At the time that Maurits started his slavery campaign, ordered by Dutch officials, there were many people who were against slavery. You cannot easily say — as I was taught when I was a student — that this was normal at the time. No, it was not normal. In the beginning of the 17th century, there was a huge debate in the Netherlands among people from the church, high-ranking politicians and people from the Dutch East India Company, who were all very much against slavery.
Maurits was the very first person to conquer the two biggest Portuguese slave depots of the early 17th century, in present-day Ghana and present-day Angola. By conquering those, the way was open. Of course, he followed orders. But he himself also captured enslaved people and smuggled them on board a ship with a Portuguese flag. He made a lot of money by doing that, and in part with that money, he built the Mauritshuis.
How does it make you feel to run an institution with problematic roots?
It’s necessary to tell this story. We write articles about it. We give museum tours on this topic. People ask me, “Do you want to keep the name Mauritshuis?” The answer is yes, because if I name the museum differently, then I lose the ability to talk about it.
We cannot deny it. It’s part of our past.
How recently did the Mauritshuis start informing visitors about its owner?
In 2019, there was an exhibition on Johan Maurits. My predecessor [Emilie Gordenker, now the director of the Van Gogh Museum in Amsterdam] asked many from outside the museum to talk about him. There were many opinions, contradictory ones as well. She used sources from outside the museum.
We now make our own statement. Last year, we opened a room dedicated to Maurits. With all the new research being done, we will amend wall texts and labels when we come across something that we didn’t know before.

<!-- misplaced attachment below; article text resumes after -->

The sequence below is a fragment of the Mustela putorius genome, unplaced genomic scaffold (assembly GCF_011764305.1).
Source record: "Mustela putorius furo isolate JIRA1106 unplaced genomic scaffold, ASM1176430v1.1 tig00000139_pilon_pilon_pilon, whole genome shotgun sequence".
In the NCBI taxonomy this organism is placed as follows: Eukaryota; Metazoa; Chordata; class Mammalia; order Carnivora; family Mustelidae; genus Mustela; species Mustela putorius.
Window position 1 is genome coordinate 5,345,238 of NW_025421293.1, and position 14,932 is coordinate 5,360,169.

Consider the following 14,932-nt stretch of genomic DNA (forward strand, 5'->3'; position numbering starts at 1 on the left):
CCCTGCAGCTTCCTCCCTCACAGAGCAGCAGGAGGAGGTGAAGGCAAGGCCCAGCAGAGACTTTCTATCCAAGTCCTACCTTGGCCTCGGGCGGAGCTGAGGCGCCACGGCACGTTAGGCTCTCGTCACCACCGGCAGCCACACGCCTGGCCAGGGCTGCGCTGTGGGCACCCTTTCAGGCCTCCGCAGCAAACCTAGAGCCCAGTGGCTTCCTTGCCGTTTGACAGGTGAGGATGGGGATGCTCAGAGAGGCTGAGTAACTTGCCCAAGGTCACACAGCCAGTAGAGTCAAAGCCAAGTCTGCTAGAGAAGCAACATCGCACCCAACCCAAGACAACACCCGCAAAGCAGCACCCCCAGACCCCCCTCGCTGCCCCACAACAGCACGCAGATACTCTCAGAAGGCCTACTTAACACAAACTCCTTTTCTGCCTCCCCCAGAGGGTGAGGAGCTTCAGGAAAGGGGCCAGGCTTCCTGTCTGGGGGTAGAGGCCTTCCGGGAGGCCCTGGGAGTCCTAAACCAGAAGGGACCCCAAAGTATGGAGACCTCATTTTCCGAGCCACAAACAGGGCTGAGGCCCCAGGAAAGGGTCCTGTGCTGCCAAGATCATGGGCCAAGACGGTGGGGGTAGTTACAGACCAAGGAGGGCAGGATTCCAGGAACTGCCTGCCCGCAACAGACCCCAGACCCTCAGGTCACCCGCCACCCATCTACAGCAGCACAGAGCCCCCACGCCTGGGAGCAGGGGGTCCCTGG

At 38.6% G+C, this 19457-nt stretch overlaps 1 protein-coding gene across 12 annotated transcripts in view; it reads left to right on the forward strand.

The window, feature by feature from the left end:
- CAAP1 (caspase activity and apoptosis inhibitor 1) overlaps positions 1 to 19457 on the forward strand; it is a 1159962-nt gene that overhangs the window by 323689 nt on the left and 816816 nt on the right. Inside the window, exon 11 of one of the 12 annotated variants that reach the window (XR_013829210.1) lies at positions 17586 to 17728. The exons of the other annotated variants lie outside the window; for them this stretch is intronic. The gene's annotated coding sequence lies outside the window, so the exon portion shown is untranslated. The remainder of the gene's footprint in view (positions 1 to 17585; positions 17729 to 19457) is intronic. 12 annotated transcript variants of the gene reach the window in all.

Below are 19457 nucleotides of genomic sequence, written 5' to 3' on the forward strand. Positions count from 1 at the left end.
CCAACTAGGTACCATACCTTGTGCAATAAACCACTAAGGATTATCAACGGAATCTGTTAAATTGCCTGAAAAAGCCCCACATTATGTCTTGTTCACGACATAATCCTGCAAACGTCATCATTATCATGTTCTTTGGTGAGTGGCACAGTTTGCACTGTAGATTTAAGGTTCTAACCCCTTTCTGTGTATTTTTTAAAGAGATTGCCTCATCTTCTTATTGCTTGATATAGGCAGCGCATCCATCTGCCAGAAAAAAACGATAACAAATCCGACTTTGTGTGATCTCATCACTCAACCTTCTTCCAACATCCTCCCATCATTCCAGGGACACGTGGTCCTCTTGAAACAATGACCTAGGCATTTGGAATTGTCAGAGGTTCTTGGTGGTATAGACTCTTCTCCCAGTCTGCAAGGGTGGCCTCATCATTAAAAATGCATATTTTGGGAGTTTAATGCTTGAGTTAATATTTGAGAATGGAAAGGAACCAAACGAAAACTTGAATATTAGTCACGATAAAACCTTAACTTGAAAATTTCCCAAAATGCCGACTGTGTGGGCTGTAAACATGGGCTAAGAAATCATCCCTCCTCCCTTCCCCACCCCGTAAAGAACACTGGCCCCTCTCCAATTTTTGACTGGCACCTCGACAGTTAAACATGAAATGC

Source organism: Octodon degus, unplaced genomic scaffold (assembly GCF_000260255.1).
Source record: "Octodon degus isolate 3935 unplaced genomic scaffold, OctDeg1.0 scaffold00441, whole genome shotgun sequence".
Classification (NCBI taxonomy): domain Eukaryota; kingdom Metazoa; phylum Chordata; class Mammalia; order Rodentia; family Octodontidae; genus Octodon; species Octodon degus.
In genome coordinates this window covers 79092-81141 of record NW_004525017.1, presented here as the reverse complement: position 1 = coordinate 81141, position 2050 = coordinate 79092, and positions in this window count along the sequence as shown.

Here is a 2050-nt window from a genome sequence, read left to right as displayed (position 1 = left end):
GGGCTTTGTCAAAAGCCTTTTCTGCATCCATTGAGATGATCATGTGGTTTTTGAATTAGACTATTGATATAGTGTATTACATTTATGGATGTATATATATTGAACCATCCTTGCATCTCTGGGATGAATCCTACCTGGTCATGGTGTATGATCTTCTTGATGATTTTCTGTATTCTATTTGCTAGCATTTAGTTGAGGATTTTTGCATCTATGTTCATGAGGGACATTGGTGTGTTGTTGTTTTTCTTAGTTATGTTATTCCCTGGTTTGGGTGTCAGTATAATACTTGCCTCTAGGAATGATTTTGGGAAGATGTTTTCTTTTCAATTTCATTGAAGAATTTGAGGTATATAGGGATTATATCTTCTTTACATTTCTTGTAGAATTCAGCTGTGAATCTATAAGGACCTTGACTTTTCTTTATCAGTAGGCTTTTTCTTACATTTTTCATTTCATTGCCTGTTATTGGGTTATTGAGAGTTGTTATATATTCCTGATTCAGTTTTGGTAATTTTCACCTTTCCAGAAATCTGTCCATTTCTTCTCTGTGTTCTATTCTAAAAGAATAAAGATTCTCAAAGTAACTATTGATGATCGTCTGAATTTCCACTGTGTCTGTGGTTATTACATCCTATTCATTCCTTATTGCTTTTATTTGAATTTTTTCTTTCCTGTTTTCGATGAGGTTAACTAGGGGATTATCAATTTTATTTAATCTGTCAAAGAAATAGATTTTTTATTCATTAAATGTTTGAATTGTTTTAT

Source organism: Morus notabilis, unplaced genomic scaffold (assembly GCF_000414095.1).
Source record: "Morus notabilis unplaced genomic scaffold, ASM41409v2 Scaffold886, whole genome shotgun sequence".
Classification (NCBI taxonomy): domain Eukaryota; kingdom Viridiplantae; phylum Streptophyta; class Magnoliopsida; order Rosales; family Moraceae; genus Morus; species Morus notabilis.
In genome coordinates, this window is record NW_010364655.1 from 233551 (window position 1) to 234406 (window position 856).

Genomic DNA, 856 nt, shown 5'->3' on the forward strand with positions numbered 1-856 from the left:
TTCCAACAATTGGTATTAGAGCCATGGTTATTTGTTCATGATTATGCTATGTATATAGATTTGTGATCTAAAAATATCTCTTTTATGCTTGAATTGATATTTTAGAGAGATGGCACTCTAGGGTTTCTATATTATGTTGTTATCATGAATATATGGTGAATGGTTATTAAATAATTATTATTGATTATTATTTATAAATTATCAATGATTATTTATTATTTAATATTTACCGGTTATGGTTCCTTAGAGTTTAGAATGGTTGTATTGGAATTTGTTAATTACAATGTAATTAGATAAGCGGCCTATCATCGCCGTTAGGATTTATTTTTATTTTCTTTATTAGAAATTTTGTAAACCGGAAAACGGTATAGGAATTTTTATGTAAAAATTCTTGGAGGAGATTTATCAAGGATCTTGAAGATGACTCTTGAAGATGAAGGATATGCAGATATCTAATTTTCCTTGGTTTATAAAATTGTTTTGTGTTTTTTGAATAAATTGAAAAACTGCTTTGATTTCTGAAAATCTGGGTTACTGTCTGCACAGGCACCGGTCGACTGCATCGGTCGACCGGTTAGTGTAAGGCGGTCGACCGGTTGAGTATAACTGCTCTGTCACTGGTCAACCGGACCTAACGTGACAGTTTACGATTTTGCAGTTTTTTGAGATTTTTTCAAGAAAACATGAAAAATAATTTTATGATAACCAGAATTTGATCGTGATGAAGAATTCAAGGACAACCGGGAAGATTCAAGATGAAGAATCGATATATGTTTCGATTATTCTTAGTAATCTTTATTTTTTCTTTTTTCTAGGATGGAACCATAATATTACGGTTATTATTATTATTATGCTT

It seems that Western museums have only recently woken up to the realities of their past — since the Black Lives Matter movement. Would you agree?
I previously worked at the Rijksmuseum in Amsterdam, and I tried to raise the subject for a long time, before Black Lives Matter. I know a lot of other people who were working on these issues: on the question of colonial-era terminology, for example. That subject kept me really busy already in 2008 or 2009. Looted art was also a topic that I worked on for a long time.
But I agree with you: Black Lives Matter sped things up.
Are there objects in your collection that have restitution claims on them?
Yes: objects that belong to Jewish families. We don’t know who they are. We are very open about these objects, and open to claims.
We know as a fact that there were at least 25 or 26 paintings looted between the period of 1933 and 1945. We say that in the galleries. There’s a wall text explaining that the work is looted, and that we don’t know to whom it belongs. So we’re still questioning that.
In this 200th-anniversary year, you must be feeling pride but also circumspection to be running a museum such as the Mauritshuis.
The two go together. I cannot change history. The only thing I can do is make people aware of it. It’s part of our DNA.
There’s also beauty, and the beauty of the museum is comforting and healing. It’s perfectly fine to admire the works of art. Maurits commissioned artists to make works of art, and I can enjoy them still.